response to the coverage they consider unfair.

Trump Allies Target Journalists Over Coverage Deemed Hostile to White House.

https://youtu.be/xJUtRzAsmkc

A loose network of conservative operatives allied with the White House is pursuing what they say will be an aggressive operation to discredit news organizations deemed hostile to President Trump by publicizing damaging information about journalists.

According to the New York Times this is is the latest step in a long-running effort by Mr. Trump and his allies to undercut the influence of “legitimate” news reporting.
This is the same news media that constantly publishes “Fake News” to clickbait Leftists into following and believing lies fed to them all because these “news” organizations used to be legit… heavy on the USED TO BE!

These so called members of the press have indignantly paraded around for years as “objective” seekers of truth with no political agenda. That’s a lie.

All it takes is just a quick look at their Twitter and other social media feeds to prove many of them are firmly planted on the left and regularly use their media platforms to advocate for leftist causes.
They’ve actively worked to destroy conservative opponents. They’ve painted conservatives as racist, xenophobic and anti-Semitic cancers that must be eliminated. Further, these people have been going after conservatives and their families for years: tea party members, the Covington Catholic schoolboys, Brett Kavanaugh, Trump supporters, etc.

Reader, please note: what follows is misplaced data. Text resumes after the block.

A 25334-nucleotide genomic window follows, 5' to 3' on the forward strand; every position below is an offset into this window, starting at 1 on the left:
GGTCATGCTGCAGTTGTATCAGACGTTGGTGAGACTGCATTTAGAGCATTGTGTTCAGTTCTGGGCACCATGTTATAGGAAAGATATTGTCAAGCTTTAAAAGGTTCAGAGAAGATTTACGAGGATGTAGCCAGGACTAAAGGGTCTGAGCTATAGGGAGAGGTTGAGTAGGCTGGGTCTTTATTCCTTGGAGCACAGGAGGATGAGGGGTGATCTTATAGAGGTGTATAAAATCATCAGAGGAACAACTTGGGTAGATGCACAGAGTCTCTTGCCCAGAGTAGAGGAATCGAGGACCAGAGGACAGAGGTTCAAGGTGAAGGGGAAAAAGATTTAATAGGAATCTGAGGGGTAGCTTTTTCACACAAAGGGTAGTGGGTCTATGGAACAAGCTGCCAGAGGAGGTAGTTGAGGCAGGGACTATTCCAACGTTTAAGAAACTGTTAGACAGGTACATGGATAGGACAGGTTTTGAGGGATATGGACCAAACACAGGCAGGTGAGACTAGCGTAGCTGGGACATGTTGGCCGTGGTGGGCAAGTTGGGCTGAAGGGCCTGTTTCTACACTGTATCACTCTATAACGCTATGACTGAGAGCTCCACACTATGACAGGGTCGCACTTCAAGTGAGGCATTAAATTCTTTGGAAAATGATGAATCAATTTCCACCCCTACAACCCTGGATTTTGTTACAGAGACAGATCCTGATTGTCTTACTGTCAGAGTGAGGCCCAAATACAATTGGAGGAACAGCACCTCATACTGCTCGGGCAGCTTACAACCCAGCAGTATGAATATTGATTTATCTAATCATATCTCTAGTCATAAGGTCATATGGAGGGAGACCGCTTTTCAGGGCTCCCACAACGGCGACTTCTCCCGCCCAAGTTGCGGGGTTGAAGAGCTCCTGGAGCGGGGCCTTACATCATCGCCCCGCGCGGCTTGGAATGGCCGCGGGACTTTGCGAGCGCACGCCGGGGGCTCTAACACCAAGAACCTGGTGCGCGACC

We go on with the article:
Four people familiar with the operation described how it works, asserting that it has compiled dossiers of potentially embarrassing social media posts and other public statements by hundreds of people who work at some of the country’s most prominent news organizations.
The group has already released information about journalists at CNN, The Washington Post and The New York Times — three outlets that have aggressively investigated Mr. Trump — in response to reporting or commentary that the White House’s allies consider unfair to Mr. Trump and his team or harmful to his re-election prospects.

Operatives have closely examined more than a decade’s worth of public posts and statements by journalists, the people familiar with the operation said. Only a fraction of what the network claims to have uncovered has been made public, the people said, with more to be disclosed as the 2020 election heats up. The research is said to extend to members of journalists’ families who are active in politics, as well as liberal activists and other political opponents of the president.

It is not possible to independently assess the claims about the quantity or potential significance of the material the pro-Trump network has assembled. Some involved in the operation have histories of bluster and exaggeration. And those willing to describe its techniques and goals may be trying to intimidate journalists or their employers.
But the material publicized so far, while in some cases stripped of context or presented in misleading ways, has proved authentic, and much of it has been professionally harmful to its targets.

The information unearthed by the operation has been commented on and spread by officials inside the Trump administration and re-election campaign, as well as conservative activists and right-wing news outlets such as Breitbart News. In the case of the Times editor, the news was first published by Breitbart, immediately amplified on Twitter by Donald Trump Jr. and, among others, Katrina Pierson, a senior adviser to the Trump campaign, and quickly became the subject of a Breitbart interview with Stephanie Grisham, the White House press secretary and communications director.